Throughout the years, LODGING has profiled and connected with countless hoteliers, hospitality professionals, brands, and other industry organizations. Sometimes, the stories told within these pages are just the beginning of something much bigger. That’s why for LODGING’s final issue of 2018, the editorial team checked in with four previously profiled executives and companies to see what they were up to and what’s on the horizon for 2019. Read about each of them below.
Peggy Berg is director of Castell Project, Inc., a 501(c)3 nonprofit organization dedicated to accelerating the careers of women professionals in the hospitality industry. Formed in January 2017, the Castell Project, which will begin its third year in January, operates both the Castell Leadership Program that provides leadership training to rising female executives, and WILL, an ongoing network supporting the career development of women who have completed the program; it also conducts original research on diversity in hospitality industry leadership.
Berg recently spoke to LODGING after the organization’s first Castell Refresh, a supplemental leadership development and resource–building program available only to those women who have already completed the Castell Project program. Read more about Castell Refresh and what participants of the program have to say about it here.
2Margaritaville in the Smokies
A Margaritaville resort in the Great Smoky Mountains? Actually, there are three.
The Margaritaville Island Inn and the Margaritaville Island Hotel—both in Pigeon Forge—are nearly side by side, and Margaritaville Resort in Gatlinburg, Tenn., is just eight miles away. All are doing very well, thank you, say the people behind these Smoky Mountain properties: Bob McManus, president and developer, Margaritaville Resort Gatlinburg and Margaritaville Island Hotel in Pigeon Forge; Ken Leone, president, Marlin Hospitality Group; John Cohlan, CEO, Margaritaville Holdings; and Darby Campbell, president, Safe Harbor Development, who is developer of the Margaritaville Hotels in Pigeon Forge and a soon-to-open property in Nashville, as well as overseeing development of Margaritaville at Lanier Islands, an all-season destination just north of Atlanta.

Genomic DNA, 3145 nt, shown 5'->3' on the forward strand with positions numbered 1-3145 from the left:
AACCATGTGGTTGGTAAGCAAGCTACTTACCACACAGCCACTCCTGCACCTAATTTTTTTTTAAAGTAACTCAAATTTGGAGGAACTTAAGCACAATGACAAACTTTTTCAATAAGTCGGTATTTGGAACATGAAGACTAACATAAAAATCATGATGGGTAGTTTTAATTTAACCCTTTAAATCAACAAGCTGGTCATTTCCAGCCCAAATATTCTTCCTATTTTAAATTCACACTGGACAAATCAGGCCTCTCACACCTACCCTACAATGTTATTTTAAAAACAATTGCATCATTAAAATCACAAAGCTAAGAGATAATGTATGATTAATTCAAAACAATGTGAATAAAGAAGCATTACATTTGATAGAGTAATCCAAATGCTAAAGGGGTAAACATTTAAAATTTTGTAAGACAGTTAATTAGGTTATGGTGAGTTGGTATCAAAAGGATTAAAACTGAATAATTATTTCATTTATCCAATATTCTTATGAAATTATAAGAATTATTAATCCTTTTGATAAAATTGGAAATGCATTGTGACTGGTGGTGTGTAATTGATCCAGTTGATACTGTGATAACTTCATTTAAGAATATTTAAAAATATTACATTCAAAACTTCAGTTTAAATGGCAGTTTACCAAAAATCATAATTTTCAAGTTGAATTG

In an update on Margaritaville’s expansion, these owners and developers discussed with LODGING the appeal of the brand, how its culture transcends the beach, and why mixing business and pleasure—within reason—has proven profitable, even in unlikely locations. Read what they have to say here.
3The Future of Hotel Housekeeping
When the LODGING team first met Maidbot founder and CEO Micah Green in 2016, his company was a small robotics startup in the midst of launching a pilot program around its guestroom-cleaning robots. Now, with plans to integrate 100 working units into hotels all over the country by the end of the year, Green’s focus is broader, and he’s starting to see exactly how the technology pioneered by Maidbot could change the hotel industry at large.
Maidbot’s housekeeping robots (called “Rosie” by Green and the Maidbot team, after the Jetson’s housekeeper) clean guestroom floors while room attendants take care of the rest. “When we last spoke, we had just launched our first pilot with a partner in Houston,” Green says. “That was our first technology lesson and deployment experience, and by all accounts, it went really well. It also made clear what should be our areas of focus. It’s very different once you introduce a product to end-users—in this case, room attendants and management—and start to encounter all of the little variations in environment that need to be addressed for a larger rollout.” Read more.
4Scaling Up: La Quinta
When LODGING profiled Rajiv Trivedi back in 2014, he was executive vice president and chief development officer of La Quinta, which had then just gone public. Catching up with him four years later, he is still involved with the La Quinta brand, serving as its president, but that brand is now a part of Wyndham Hotel & Resorts, which acquired La Quinta’s hotel franchising and hotel management business last year. (Its real estate investment trust, CorePoint Lodging Inc., which owns 316 La Quinta hotels, had been spun off prior to the purchase, and was not included in the deal.)
Trivedi views La Quinta’s new relationship with Wyndham as “a sort of marriage made in heaven” due mainly to their highly compatible cultures and strategies—as reflected in their leadership teams, the companies’ relationship with their franchise partners, and their internal guest relationships. Read more about his thoughts on the relationship here.